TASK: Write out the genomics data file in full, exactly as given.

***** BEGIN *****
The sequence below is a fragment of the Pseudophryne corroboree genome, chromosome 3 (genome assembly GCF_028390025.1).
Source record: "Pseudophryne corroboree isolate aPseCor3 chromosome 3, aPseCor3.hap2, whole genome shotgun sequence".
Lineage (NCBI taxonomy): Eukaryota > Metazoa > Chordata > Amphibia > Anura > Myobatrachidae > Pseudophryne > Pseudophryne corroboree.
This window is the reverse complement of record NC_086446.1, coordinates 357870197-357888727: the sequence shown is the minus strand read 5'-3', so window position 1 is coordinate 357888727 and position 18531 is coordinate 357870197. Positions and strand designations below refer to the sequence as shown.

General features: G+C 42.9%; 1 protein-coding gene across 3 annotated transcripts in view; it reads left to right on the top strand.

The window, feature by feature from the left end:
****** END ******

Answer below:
The sequence below is a fragment of the Pseudophryne corroboree genome, chromosome 3 (genome assembly GCF_028390025.1).
Source record: "Pseudophryne corroboree isolate aPseCor3 chromosome 3, aPseCor3.hap2, whole genome shotgun sequence".
Lineage (NCBI taxonomy): Eukaryota > Metazoa > Chordata > Amphibia > Anura > Myobatrachidae > Pseudophryne > Pseudophryne corroboree.
This window is the reverse complement of record NC_086446.1, coordinates 357870197-357888727: the sequence shown is the minus strand read 5'-3', so window position 1 is coordinate 357888727 and position 18531 is coordinate 357870197. Positions and strand designations below refer to the sequence as shown.

General features: G+C 42.9%; 1 protein-coding gene across 3 annotated transcripts in view; it reads left to right on the top strand.

The window, feature by feature from the left end: